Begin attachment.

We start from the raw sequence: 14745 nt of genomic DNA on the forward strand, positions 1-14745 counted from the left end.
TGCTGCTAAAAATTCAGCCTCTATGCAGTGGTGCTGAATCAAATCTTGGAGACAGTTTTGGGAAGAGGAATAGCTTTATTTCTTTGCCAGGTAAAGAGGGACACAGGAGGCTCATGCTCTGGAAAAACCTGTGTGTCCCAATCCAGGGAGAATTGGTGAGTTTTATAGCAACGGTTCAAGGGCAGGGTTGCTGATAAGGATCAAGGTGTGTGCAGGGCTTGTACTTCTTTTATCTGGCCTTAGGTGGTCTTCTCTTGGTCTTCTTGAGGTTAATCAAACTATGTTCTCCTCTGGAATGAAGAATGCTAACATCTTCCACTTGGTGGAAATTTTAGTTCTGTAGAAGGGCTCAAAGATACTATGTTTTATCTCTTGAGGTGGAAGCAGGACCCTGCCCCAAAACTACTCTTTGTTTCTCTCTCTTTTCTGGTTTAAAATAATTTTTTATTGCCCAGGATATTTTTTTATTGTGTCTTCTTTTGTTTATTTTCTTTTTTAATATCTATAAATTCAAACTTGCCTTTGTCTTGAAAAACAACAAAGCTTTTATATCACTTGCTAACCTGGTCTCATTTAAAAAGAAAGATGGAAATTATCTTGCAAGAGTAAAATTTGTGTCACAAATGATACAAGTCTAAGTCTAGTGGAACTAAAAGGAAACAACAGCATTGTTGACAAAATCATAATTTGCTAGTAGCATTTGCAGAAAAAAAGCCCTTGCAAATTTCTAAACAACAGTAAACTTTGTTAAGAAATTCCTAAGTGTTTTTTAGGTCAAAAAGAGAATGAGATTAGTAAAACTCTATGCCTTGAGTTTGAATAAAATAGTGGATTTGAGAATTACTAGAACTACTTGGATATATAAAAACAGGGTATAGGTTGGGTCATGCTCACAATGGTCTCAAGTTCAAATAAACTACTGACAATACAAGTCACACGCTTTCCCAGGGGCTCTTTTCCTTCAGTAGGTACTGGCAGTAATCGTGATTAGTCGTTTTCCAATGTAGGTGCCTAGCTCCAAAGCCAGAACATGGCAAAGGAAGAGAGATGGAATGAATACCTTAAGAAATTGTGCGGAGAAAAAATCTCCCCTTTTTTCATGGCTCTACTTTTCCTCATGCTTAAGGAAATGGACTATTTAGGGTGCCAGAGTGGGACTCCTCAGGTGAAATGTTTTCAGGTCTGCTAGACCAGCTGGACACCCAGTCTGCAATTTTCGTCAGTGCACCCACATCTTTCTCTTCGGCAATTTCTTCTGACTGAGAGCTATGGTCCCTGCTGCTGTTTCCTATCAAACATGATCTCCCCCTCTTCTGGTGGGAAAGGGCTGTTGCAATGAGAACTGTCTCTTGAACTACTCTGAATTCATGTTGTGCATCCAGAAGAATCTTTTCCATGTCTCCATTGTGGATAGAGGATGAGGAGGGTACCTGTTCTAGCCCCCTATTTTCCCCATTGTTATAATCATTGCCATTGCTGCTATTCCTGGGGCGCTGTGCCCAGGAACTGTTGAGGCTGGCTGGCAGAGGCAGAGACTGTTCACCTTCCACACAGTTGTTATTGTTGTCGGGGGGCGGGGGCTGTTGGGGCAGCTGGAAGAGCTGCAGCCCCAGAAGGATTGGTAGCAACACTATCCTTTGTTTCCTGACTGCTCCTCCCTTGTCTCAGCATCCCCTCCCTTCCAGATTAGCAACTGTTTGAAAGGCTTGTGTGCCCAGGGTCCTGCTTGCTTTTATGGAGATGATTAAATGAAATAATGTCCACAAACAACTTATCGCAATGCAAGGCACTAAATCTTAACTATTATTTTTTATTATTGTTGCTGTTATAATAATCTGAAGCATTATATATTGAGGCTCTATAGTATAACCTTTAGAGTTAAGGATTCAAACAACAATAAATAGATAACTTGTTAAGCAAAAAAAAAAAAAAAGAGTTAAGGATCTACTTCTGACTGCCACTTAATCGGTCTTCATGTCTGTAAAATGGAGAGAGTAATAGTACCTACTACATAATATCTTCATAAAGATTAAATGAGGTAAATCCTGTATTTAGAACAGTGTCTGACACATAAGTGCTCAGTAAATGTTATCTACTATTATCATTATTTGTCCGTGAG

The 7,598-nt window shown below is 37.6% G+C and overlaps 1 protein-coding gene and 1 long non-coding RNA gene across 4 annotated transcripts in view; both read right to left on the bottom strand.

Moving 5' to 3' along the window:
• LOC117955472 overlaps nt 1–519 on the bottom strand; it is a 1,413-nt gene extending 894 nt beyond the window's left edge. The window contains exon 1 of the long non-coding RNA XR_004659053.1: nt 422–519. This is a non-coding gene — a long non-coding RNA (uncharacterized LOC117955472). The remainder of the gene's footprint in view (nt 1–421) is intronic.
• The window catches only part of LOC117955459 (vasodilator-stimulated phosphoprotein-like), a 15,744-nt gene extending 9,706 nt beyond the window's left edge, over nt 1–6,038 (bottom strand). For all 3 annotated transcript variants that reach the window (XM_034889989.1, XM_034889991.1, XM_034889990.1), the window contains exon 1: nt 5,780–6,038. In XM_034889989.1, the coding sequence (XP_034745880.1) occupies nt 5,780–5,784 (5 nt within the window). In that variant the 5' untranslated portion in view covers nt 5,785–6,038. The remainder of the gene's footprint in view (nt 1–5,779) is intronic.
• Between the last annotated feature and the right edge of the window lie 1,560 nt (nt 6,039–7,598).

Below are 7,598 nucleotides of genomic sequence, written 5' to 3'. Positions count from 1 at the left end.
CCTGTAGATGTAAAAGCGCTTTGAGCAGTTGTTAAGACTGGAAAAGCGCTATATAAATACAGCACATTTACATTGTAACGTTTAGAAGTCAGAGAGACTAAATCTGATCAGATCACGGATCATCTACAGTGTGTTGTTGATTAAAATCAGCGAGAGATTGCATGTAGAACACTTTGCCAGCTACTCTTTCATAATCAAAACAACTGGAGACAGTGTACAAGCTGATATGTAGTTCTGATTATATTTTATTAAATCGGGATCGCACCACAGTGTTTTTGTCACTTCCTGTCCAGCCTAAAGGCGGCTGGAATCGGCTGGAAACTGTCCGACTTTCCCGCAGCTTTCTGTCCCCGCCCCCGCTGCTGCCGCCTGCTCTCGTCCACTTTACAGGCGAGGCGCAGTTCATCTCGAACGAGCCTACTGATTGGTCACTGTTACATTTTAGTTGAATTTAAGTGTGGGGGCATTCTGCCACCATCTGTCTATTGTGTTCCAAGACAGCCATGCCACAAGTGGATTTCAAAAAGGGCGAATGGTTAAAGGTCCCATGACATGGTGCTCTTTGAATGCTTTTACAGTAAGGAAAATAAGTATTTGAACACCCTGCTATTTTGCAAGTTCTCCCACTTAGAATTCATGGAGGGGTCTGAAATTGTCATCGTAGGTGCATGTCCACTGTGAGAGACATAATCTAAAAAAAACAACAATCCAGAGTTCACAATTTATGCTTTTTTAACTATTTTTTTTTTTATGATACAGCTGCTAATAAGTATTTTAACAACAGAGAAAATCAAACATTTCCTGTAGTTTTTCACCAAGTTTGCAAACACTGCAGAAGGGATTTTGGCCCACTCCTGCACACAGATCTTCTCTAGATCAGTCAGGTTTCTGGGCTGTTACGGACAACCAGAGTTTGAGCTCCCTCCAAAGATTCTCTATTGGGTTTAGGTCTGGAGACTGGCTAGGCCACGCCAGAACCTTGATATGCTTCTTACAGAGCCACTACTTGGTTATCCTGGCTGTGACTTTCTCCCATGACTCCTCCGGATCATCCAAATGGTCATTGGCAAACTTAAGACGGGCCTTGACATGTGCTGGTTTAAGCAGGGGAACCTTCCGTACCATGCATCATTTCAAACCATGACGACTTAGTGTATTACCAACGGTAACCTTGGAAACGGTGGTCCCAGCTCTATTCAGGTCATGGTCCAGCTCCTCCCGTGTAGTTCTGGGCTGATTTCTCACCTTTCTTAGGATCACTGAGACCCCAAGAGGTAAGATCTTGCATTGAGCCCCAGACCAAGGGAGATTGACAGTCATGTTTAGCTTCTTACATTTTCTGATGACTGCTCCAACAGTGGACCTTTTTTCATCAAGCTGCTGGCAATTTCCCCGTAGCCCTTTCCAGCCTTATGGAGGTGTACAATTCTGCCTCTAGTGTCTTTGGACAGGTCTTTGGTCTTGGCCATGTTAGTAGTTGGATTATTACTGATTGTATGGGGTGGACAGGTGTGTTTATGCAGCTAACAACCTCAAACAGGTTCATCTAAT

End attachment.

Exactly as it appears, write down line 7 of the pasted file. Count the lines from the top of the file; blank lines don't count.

• Between the last annotated feature and the right edge of the window lie 1,560 nt (nt 6,039–7,598).